It would be, however, naive to believe that the mere disclosing of the mystical roots of the conflict would be enough to bring it to its end. This step is necessary, but it is not enough. We should then become more specific and explain to the parties that with all due respect to their historical rights and their dreams of restoration to past greatness, they should now take into account the present context and the sociological, economical, and political realities. The latter oblige them to respect each other and to assume the unavoidable necessity of compromises and concessions without which fanaticism, inherent to all religions, will flood over us all.
When passions speak, reason is silent; when fanaticism strikes, ethics die. In any religion, these two contradictory potentials exist. On the one hand, moral value; on the other hand, the ugly face of tyranny, auto-da-fés, holy wars, intolerance, and exclusion. In the name of love—divine and human— how many crimes, including the killing at Hebron, have been committed! What the Bible says about bribery and corruption would better apply to fanaticism, which always “blinds the eyes even of the wise and twists the words even of the just” (Deuteronomy 16:19, NAB).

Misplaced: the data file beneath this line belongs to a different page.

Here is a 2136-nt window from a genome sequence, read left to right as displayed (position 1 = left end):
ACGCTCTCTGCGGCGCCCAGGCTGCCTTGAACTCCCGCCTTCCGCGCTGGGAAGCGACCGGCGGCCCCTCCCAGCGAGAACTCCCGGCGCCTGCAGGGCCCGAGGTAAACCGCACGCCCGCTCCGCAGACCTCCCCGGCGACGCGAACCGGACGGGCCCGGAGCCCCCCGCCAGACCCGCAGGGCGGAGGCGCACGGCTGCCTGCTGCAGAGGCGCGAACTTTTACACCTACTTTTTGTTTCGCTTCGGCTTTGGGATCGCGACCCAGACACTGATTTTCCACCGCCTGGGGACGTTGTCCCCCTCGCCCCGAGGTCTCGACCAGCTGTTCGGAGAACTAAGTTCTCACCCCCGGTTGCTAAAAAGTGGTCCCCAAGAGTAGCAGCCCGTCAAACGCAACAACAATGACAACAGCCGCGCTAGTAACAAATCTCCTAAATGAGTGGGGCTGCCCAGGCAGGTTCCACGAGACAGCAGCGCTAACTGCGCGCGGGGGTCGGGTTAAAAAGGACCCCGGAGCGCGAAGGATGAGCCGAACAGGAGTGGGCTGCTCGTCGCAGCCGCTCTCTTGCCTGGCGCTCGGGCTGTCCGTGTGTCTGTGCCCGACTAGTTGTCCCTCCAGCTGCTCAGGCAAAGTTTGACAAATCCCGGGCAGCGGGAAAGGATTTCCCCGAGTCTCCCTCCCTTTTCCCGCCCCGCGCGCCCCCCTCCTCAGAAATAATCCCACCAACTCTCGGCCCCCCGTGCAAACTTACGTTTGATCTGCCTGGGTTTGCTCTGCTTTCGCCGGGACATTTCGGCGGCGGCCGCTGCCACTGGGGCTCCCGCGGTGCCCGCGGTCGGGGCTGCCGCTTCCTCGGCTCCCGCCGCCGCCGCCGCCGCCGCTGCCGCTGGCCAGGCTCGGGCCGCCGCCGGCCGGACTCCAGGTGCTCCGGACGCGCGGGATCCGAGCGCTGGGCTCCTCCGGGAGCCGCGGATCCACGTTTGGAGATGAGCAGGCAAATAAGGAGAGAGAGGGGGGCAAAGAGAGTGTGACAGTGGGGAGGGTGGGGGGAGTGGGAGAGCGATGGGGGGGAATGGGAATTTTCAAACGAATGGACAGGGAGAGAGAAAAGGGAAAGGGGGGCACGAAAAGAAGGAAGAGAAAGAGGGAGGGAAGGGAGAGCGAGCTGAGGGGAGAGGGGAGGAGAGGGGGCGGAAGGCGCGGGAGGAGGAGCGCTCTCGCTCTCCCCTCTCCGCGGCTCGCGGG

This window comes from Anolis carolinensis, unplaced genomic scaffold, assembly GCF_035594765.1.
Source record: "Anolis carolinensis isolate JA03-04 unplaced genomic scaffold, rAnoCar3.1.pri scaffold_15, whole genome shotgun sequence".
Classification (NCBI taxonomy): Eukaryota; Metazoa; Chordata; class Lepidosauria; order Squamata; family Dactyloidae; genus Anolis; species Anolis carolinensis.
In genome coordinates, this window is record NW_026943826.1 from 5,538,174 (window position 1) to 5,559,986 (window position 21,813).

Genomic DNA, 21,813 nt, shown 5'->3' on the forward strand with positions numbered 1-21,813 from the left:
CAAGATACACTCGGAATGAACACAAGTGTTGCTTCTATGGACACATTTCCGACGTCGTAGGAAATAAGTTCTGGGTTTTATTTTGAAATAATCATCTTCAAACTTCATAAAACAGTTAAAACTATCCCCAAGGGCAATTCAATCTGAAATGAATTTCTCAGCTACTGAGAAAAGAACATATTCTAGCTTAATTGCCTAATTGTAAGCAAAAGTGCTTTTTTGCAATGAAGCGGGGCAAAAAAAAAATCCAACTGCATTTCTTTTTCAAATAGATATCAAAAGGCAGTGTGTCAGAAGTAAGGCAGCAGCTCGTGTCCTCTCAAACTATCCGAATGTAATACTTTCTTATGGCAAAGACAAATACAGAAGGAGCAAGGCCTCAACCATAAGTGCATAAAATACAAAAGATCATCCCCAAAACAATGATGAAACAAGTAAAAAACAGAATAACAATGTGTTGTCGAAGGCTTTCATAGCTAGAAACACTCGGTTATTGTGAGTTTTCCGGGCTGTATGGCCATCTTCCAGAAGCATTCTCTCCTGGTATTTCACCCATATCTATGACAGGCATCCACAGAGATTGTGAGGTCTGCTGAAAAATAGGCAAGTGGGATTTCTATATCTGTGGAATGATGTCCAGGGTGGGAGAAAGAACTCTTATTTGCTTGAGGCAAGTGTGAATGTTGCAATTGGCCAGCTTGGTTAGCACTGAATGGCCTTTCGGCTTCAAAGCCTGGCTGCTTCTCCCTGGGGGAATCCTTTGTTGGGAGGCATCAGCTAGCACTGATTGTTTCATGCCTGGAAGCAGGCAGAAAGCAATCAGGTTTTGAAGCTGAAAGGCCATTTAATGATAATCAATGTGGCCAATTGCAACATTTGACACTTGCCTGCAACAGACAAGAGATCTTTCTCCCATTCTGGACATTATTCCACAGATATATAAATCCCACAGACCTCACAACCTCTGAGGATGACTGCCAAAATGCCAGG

Ethics and Politics
We hope that someday religious authorities of the three monotheistic confessions will call loudly for the true reconciliation between humans; reconciliation according to the spirit of their common ethical values; otherwise, the dark face of those very religions may well drive away what is left of vivid and humanistic compulsions.
In the meantime, the representative leaders who are presently working on the peace process should pay special attention to the cultural element, while pursuing their efforts toward a pragmatic solution. In this perspective, the Arabs would then be able to recognize the cultural and spiritual sources of the Zionistic movement, instead of seeing in it a mere symptom of European colonialism. Likewise, Israel would at last assure itself of its Mediterranean destiny and integrate itself into the Middle Eastern cultural space, thereby denying the accusation of being a foreign element. The Jews of Israel, just as the Palestinian Arabs, are rightly and historically at home on this piece of holy land, of promised land. They have no choice but to agree on practical modalities for the sharing of sovereignty. And this union, in any case, will affect the love both peoples would continue to devote for their common “fatherland of the heart.”
Shlomo Elbaz, Ph.D. Professor at the Hebrew University of Jerusalem Cofounder of the Movement “East for Peace”